Last week, China pushed down the value of its yuan to its lowest level in 11 years, and the U.S. Treasury designated China a “currency manipulator” in response. Meanwhile, gold soared to fresh six-year highs after breaking through the key $1,500/oz. level. Many worry this could spark an all-out currency war between the two powerhouses and send the global economy into a financial tailspin. Learn more in this episode of USMR Market Insights with Patrick Brunson.
Are We Headed for an All-Out Currency War? – Video Transcription
Patrick Brunson: 00:00
Over the last several months, we've been hearing about president Trump's trade war with China and the ongoing spat that has left the future of the dollar and the global economy in question. But over the last week, the trade war seems to be morphing into what is called a “currency war.” Up until now, countries have been focused on stimulating their domestic economies from within, through their central banking systems. But now central banks around the world are starting to cut interest rates and move towards other steps to pump money into their financial systems. But the problem with cutting interest rates is it lowers the value of the currency to which the rates are applied. Not only that, but it makes investing in these currencies with lower interest rates, much less attractive in countries and banks, they tend to dump currencies when they're devalued and they bet against them in the foreign exchange markets.
Patrick Brunson: 00:52
With that said, the latest moves are now disrupting a relatively stable order around the world, creating unpredictable ripple effects to the global economy. When currencies swing wildly like this, entire economic sectors can be crushed even in powerful nations if those sectors find themselves uncompetitive after a major swing in global exchange rates, and this could crush and destroy the role the United States has played in the international financial system, especially if the accusations of manipulation towards China are followed up with retaliation to try to artificially suppress the value of the dollar. At the end of the day, no one wins anything in a trade war. It's literally a race to the bottom when this happens because all countries involved purposely pushed down the value of their currencies to make them more desirable as trading partners to other countries. When this happens, it causes massive inflationary risks and it can even lead to a recession in multiple countries all at the same time.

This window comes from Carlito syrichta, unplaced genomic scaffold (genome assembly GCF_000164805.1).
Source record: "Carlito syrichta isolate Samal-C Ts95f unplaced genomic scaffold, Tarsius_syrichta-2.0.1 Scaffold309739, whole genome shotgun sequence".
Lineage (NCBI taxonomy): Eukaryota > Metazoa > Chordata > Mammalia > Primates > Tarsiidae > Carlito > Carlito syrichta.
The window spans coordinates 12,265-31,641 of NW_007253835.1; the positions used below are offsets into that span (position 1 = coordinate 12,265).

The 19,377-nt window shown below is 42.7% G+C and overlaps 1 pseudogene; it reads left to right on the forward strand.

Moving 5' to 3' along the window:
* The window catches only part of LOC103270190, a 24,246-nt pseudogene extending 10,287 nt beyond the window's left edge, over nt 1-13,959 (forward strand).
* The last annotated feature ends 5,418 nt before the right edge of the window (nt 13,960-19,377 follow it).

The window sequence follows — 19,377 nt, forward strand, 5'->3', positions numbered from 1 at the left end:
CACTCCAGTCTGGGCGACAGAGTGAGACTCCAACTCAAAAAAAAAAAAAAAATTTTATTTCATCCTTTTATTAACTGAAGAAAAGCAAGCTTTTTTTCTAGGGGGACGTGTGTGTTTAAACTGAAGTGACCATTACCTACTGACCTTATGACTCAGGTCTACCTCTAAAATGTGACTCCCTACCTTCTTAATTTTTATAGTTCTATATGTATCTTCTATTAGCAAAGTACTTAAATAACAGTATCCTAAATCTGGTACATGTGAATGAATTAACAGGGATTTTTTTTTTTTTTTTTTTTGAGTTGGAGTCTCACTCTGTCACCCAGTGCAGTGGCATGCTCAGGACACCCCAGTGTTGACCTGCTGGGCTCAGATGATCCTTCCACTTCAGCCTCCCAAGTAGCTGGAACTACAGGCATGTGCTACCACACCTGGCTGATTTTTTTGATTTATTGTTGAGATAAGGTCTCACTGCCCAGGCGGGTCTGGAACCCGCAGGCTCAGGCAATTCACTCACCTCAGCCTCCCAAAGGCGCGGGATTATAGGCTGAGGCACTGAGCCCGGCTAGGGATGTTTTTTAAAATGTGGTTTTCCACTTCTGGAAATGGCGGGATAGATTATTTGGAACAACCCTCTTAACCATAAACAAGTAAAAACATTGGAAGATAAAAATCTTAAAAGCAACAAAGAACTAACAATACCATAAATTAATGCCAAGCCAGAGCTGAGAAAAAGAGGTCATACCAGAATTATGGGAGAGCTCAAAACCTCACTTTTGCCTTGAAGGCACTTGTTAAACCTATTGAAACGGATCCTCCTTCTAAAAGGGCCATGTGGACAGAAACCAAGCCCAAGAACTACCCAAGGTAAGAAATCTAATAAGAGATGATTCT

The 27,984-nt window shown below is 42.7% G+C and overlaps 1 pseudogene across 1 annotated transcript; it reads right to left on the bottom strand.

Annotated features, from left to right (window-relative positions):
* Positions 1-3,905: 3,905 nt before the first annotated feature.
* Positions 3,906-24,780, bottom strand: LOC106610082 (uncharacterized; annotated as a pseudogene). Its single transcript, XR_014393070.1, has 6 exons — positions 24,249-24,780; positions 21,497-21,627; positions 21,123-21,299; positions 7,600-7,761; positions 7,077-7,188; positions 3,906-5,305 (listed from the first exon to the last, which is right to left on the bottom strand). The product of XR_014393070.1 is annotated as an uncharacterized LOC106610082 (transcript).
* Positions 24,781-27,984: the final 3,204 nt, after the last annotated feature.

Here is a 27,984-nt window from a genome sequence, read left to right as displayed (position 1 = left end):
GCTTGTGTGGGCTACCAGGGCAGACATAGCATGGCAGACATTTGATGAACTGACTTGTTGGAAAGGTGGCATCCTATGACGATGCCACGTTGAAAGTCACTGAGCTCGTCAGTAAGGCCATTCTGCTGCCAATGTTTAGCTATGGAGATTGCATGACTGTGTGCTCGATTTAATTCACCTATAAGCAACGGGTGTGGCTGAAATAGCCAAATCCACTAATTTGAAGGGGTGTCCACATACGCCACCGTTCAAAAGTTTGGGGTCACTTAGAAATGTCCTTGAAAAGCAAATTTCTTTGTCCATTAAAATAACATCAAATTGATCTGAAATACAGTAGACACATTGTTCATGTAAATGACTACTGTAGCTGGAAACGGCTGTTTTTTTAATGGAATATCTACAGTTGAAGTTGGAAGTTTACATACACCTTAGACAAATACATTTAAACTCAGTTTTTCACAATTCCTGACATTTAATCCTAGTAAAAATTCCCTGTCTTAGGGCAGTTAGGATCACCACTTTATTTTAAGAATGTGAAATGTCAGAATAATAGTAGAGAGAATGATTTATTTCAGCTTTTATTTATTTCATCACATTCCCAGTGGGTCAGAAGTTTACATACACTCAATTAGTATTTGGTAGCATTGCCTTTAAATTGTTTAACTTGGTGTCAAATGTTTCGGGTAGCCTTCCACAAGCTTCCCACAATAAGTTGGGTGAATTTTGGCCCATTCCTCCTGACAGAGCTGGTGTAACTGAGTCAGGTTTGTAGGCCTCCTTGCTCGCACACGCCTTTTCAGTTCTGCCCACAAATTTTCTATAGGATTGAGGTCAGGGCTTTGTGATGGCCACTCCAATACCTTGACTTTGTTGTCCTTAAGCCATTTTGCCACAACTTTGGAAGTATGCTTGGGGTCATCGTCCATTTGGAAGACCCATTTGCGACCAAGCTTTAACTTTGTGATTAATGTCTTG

Patrick Brunson: 01:52
These are the things that we now have to pay attention to as consumers so that we don't end up going down with a sinking ship. The one thing that is always left standing after a currency war, however, is gold. The yellow metal is the one asset that countries, banks and consumers around the world fall back on during these times because whenever fiat paper currencies are falling, gold tends to rise at a rapid pace. This is one of the main sources of safety that you can transition your portfolio into as a form of diversification as well, and with the trade war now morphing into more of a currency war, it's probably a good time to get involved being that there doesn't seem to be any end in sight when it comes to this conflict. I want you to take action today by calling the number on your screen to get U.S. Money Reserve's latest report: Decision 2020, An Economic Tipping Point. This report covers several important economic issues such as the current state of trade wars, the longest economic expansion in history, and much, much more. So please call the number on your screen or click on the link below to get your copy today. Feel free to comment and share this video if you find this has been useful. If you're watching us from YouTube, please subscribe to our channel so that you don't miss a single episode. I'm U.S. Money Reserve's, Patrick Brunson, and thank you for watching Market Insights.